Beautiful golden light of the southward-falling sun. First hard frost expected on Friday. Robins in great flocks heading south. Forests turning into miles and miles of glory. We have three new Jersey calves!

Colors are EXPLODING here!!!!!! Such a joyous last hurrah every year. Makes me believe that God loves us and also has a great sense of fun.

It's beginning to cool here in the Northeast?August always contains hints of fall. The hermit thrushes start singing again now for some reason. The first migratory birds are flocking with their grown-up babies. A coyote made so many murderous forays into my sheep that I sold the sheep rather than watch them turn into food for coyotes and turkey vultures. The gardens are in their glory and we eat about 12 different veggies at every meal, including now the new potatoes.

Did you MEAN that about visiting the farm? That would be so cool! (Literally, at this time of year. We are iced in. I slip and slide to get to the chicken house and, even worse, to get back from the chicken house with eggs in my pocket. Why am I so stupid as to carry the eggs in my pocket when I come back over the ice? You know, I ask myself that question every day.)

Here's a puzzler. In the middle of a raging snowstorm last week I saw two ROBINS in my crab apple tree, greedily downing shriveled, frozen crab apples. (They looked very colorful against the snow, and they looked healthy and fat.) I have NEVER before seen robins here between October and March. I hadn't seen these two before and I haven't seen them since. What's going on????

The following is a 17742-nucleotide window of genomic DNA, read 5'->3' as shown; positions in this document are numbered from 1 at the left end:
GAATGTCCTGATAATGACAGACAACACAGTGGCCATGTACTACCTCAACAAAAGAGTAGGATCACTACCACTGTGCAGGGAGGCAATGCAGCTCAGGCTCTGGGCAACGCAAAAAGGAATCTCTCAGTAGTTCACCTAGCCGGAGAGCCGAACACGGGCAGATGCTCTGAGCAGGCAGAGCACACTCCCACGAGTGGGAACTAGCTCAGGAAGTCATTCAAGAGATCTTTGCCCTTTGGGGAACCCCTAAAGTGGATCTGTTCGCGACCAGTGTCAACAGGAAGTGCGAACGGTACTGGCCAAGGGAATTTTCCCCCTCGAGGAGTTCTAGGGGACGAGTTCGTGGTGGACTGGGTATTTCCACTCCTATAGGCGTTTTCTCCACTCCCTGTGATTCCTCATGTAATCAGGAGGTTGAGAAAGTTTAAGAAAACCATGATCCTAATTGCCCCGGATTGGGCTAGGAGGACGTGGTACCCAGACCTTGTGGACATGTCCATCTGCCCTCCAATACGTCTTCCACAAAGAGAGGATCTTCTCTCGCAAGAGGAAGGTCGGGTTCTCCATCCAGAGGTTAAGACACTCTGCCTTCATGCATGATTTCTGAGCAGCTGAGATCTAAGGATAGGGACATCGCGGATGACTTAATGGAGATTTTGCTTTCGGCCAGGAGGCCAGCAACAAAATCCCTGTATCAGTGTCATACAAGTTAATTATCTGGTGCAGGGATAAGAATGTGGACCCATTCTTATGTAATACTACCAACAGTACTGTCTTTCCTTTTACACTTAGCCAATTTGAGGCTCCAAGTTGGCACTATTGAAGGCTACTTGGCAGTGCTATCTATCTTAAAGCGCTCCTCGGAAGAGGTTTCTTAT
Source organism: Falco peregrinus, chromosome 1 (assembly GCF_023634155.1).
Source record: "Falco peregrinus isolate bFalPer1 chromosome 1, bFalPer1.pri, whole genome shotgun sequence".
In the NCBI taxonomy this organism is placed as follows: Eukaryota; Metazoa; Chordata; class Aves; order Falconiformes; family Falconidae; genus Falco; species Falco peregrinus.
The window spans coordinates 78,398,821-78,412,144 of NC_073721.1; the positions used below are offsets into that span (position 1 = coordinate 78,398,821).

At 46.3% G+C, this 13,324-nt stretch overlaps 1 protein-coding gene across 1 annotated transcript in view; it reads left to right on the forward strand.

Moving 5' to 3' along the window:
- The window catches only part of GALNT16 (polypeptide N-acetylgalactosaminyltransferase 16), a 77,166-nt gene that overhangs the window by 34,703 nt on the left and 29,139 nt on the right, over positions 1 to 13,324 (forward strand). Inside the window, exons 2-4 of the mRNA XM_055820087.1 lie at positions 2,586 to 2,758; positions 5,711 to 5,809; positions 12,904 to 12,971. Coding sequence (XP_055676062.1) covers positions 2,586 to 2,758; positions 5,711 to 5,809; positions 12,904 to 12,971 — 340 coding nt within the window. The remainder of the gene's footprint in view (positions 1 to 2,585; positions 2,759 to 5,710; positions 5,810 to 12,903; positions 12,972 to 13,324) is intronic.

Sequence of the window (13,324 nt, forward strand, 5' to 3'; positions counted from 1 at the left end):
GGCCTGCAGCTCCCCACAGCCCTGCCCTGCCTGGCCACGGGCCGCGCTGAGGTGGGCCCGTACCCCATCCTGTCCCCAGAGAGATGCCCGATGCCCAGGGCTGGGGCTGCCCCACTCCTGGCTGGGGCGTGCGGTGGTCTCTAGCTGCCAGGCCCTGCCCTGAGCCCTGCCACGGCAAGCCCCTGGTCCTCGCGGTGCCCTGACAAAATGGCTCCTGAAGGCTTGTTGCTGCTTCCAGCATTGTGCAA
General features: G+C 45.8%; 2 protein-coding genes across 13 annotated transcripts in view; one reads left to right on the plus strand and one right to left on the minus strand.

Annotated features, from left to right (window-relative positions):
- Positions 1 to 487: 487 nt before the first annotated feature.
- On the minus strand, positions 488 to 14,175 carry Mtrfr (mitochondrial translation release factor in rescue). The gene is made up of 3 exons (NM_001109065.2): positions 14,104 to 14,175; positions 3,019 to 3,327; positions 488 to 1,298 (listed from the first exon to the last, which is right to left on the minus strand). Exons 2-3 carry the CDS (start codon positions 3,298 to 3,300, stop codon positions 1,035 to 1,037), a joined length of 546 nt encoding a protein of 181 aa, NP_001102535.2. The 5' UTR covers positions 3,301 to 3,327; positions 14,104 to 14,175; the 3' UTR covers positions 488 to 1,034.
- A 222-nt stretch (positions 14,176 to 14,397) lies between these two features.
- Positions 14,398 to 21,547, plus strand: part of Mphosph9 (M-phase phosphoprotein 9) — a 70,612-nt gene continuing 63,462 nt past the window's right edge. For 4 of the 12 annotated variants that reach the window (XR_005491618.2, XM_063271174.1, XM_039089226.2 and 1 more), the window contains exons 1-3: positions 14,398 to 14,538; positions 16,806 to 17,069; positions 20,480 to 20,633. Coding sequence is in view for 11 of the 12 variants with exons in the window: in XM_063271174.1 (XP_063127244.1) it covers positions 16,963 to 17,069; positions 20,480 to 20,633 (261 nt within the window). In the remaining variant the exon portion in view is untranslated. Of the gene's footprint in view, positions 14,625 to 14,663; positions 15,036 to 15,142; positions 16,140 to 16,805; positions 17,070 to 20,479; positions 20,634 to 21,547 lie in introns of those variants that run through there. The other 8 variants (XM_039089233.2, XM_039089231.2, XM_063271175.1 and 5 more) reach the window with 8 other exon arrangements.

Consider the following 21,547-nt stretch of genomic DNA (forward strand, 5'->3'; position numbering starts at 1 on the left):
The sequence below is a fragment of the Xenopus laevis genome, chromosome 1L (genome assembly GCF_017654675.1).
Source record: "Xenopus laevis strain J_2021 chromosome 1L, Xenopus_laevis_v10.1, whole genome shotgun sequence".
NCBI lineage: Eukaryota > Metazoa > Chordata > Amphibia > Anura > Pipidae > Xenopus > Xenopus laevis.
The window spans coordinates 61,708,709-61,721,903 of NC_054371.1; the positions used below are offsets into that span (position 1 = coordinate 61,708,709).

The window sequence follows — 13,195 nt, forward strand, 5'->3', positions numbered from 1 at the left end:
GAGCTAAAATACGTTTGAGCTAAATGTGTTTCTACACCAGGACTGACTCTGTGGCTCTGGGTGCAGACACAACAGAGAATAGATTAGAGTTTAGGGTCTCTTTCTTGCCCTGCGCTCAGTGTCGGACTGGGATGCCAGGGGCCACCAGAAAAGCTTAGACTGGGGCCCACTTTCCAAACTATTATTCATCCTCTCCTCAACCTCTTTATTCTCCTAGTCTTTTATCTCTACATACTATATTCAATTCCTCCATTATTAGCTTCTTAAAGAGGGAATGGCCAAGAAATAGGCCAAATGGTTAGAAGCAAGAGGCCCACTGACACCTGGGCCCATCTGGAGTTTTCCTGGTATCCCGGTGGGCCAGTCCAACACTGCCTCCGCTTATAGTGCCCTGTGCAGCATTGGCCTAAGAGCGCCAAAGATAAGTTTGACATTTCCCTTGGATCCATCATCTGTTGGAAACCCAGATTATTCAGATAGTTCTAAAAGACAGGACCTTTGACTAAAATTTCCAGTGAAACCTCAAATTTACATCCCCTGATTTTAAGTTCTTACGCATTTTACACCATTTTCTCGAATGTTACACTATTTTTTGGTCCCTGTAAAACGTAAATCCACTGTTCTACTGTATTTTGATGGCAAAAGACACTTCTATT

These calm winter days are so gentle, so silent. Except for the chickadees, who are always bustling and now starting their spring feeeebeeees.

America already junked much of its excess capital, especially in steel, machine tools, etc., over the past 20 years. In terms of real assets, we may be beginning to rise out of the trough (though paper assets are still overvalued). Asia is behind us, getting hit hard now. We're about to find out whether our economy is really globally linked to theirs or not. As for me, I put my faith in good topsoil and big trees and clean-running streams and mutually supportive human communities and honest work that provides what people really need.

To paraphrase what she herself said of other friends: Rest in peace, great soul. You leave a great unfillable hole behind.